It’s often assumed that police and other law enforcement authorities can’t lie to people who have been arrested or to others they suspect of committing a crime. We’ve seen our favorite TV cops do it, but that’s just dramatic license, right? Not necessarily.
The U.S. Supreme Court as well as lower courts throughout the country have upheld the “rights to deception” by the police in some situations. For example, the Supreme Court has ruled that officers can falsely tell a suspect that one of their cohorts confessed to the crime and implicated them.
Courts have also ruled that officers can lie to suspects about evidentiary matters. They can tell them they found their fingerprints or DNA or that they have video evidence of them at a crime scene. All of these things are done to try to pressure a suspect into a confession.
When can confessions be thrown out over police deceptions?
The one thing that authorities cannot legally lie about is a suspect’s rights. They can’t tell a suspect that if they confess to one crime, their statements won’t be used against them in another crime. They can’t tell them that they can’t have a lawyer present during questioning. If they do, a court will likely throw out any confession or statements that a suspect makes during the interrogation.
In some cases, courts have tossed out confessions made after what would generally be ruled allowable deception based on the totality of the interrogation. For example, a confession cannot legally be coerced through physical force or emotional duress. That can include a lengthy interrogation with no breaks. If the police tell a suspect they have evidence against them that they don’t while questioning them for hours, anything they say that’s self-incriminating may be ruled inadmissible.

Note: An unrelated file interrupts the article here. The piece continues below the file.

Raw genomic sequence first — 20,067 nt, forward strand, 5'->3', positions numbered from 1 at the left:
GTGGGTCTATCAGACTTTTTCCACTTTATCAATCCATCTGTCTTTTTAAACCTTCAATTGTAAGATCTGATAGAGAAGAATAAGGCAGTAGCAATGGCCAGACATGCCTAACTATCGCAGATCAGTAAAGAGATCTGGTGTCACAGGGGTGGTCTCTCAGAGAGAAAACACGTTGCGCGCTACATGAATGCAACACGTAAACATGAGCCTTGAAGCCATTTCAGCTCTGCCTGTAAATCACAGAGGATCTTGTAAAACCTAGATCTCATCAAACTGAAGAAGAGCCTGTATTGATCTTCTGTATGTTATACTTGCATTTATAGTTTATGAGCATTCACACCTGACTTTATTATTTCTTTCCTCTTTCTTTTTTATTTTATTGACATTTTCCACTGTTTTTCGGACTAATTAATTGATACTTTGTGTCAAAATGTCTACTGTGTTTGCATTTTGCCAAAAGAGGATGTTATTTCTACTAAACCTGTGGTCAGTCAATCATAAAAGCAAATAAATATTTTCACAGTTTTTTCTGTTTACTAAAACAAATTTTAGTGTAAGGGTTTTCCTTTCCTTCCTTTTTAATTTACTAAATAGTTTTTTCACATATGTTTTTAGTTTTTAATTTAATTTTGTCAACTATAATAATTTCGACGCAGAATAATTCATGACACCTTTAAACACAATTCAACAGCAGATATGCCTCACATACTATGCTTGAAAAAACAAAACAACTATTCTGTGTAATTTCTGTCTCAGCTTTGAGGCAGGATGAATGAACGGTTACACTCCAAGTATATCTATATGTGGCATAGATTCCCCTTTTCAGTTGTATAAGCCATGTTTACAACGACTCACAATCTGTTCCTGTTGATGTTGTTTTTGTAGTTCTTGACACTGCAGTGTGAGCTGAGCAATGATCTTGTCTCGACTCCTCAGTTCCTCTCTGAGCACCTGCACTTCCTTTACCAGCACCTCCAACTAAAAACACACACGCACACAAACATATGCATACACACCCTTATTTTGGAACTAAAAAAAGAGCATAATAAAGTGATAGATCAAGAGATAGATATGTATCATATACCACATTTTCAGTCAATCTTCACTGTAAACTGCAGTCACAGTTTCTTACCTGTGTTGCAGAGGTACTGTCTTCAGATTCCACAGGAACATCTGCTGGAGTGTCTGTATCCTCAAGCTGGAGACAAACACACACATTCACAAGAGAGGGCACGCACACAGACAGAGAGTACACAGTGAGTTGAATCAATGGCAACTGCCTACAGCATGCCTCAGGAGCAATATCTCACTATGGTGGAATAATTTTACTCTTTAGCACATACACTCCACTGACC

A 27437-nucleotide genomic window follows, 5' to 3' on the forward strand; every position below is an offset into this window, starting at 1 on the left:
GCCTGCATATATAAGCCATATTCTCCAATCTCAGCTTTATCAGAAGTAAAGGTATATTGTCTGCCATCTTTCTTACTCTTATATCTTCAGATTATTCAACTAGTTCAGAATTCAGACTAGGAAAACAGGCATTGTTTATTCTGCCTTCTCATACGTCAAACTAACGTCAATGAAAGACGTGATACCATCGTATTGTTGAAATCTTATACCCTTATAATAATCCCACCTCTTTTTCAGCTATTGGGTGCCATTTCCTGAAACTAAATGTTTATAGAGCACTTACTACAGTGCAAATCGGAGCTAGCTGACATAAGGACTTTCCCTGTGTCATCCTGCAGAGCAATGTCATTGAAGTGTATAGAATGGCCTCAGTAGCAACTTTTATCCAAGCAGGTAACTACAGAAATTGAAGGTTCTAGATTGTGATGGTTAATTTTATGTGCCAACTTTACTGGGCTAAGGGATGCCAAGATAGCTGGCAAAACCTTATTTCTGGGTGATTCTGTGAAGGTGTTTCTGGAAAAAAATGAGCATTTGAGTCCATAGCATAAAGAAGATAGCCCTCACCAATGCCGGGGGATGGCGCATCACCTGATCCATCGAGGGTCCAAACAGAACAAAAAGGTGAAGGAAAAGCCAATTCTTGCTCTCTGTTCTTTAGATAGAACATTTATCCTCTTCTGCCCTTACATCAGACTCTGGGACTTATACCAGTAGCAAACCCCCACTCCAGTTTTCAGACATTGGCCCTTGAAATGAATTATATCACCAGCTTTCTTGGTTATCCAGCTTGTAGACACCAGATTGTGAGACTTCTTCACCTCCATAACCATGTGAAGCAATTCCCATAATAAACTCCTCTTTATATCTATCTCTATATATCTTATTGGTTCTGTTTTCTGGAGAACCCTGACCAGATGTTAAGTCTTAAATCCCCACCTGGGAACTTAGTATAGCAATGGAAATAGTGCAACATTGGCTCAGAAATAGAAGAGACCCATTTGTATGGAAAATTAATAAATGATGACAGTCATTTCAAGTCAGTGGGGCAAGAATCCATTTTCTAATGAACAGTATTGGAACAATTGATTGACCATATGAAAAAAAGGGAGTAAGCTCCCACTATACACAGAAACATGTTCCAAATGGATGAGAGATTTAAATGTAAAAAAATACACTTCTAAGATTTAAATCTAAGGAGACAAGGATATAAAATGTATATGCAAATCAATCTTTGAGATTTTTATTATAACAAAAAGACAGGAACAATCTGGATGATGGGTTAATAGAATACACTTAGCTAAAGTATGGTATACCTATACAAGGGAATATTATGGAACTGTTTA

People have been known to confess to crimes they didn’t commit because they were told that was the best option. Sometimes, they became so confused by the questioning that they weren’t thinking clearly.
What should you do if you were coerced into a confession?
It can be hard to know what’s allowed and what isn’t – particularly when you’re under the pressure of police questioning. That’s why it’s always best to insist on having an attorney present before answering any questions if you’re under arrest or told that you’re not free to go.
If you didn’t do that, you may still be able to protect yourself from the consequences of what you said. Tell your attorney precisely what happened. They may be able to show the court that a confession was coerced or obtained illegally. That could be the end of the case against you.